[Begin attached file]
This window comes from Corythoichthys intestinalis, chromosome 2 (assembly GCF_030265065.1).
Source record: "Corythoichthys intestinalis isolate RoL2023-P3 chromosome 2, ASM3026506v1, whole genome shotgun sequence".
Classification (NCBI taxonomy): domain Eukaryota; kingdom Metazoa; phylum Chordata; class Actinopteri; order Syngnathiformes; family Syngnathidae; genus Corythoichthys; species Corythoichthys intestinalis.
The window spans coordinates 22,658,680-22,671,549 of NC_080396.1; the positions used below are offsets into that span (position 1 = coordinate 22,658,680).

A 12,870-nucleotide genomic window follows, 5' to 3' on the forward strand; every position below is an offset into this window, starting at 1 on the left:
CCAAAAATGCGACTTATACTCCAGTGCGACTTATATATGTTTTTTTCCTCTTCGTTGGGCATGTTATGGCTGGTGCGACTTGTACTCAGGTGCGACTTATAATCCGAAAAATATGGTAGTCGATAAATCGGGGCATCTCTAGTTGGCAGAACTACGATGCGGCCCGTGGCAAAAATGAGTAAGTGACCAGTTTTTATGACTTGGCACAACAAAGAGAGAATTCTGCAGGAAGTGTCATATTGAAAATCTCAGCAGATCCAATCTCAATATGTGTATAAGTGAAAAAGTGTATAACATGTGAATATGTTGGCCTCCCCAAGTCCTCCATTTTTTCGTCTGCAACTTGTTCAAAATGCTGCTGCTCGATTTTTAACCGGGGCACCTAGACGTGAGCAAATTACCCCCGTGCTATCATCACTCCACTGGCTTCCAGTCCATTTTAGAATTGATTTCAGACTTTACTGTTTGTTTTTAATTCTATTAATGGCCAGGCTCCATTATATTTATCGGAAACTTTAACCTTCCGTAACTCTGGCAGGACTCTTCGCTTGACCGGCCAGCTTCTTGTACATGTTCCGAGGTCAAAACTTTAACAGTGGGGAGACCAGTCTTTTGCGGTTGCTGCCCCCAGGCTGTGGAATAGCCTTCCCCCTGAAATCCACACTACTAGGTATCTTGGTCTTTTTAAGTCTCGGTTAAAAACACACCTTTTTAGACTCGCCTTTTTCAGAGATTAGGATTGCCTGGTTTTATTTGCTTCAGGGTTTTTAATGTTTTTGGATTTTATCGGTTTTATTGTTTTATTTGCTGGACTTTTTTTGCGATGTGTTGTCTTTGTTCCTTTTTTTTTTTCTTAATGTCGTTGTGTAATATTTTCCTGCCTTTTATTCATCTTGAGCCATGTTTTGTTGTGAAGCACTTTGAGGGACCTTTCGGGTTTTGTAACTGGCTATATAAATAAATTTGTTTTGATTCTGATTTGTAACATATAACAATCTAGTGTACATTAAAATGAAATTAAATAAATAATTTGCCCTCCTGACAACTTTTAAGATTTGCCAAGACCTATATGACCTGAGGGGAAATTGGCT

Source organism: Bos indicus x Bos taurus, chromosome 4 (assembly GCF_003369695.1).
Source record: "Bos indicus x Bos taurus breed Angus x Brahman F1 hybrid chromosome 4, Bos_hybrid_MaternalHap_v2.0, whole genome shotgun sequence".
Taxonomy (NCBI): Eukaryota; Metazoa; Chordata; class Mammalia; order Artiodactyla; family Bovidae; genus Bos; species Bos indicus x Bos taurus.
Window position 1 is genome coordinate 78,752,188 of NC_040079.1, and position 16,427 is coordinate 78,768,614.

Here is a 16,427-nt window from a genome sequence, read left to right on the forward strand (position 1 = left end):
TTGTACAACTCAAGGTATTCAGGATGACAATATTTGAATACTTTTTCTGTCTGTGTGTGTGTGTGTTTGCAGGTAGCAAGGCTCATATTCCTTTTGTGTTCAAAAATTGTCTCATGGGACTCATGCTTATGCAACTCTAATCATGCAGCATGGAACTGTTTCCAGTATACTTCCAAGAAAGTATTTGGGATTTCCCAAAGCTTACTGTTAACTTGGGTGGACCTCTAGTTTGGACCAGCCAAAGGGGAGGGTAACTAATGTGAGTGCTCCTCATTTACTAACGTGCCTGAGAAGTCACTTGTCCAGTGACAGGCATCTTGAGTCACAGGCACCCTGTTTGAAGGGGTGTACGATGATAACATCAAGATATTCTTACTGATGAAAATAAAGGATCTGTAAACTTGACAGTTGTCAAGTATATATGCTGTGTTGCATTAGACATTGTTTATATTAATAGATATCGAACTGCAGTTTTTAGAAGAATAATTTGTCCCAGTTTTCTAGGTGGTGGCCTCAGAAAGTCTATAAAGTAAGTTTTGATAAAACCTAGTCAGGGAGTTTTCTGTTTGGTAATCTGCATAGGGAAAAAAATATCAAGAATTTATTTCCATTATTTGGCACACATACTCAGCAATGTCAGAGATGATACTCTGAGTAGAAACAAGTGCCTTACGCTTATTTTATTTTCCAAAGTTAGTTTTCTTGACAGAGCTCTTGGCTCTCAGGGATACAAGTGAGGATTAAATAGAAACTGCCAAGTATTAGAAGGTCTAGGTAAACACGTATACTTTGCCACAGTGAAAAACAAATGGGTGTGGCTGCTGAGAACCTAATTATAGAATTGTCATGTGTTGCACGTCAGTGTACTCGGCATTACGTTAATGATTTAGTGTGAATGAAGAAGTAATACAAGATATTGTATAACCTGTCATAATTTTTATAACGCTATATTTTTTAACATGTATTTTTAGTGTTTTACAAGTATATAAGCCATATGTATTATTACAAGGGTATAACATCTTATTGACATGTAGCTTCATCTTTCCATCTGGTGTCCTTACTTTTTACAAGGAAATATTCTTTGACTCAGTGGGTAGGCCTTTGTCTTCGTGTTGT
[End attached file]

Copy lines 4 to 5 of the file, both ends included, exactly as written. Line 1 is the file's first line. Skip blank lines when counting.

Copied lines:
The window spans coordinates 22,658,680-22,671,549 of NC_080396.1; the positions used below are offsets into that span (position 1 = coordinate 22,658,680).

A 12,870-nucleotide genomic window follows, 5' to 3' on the forward strand; every position below is an offset into this window, starting at 1 on the left: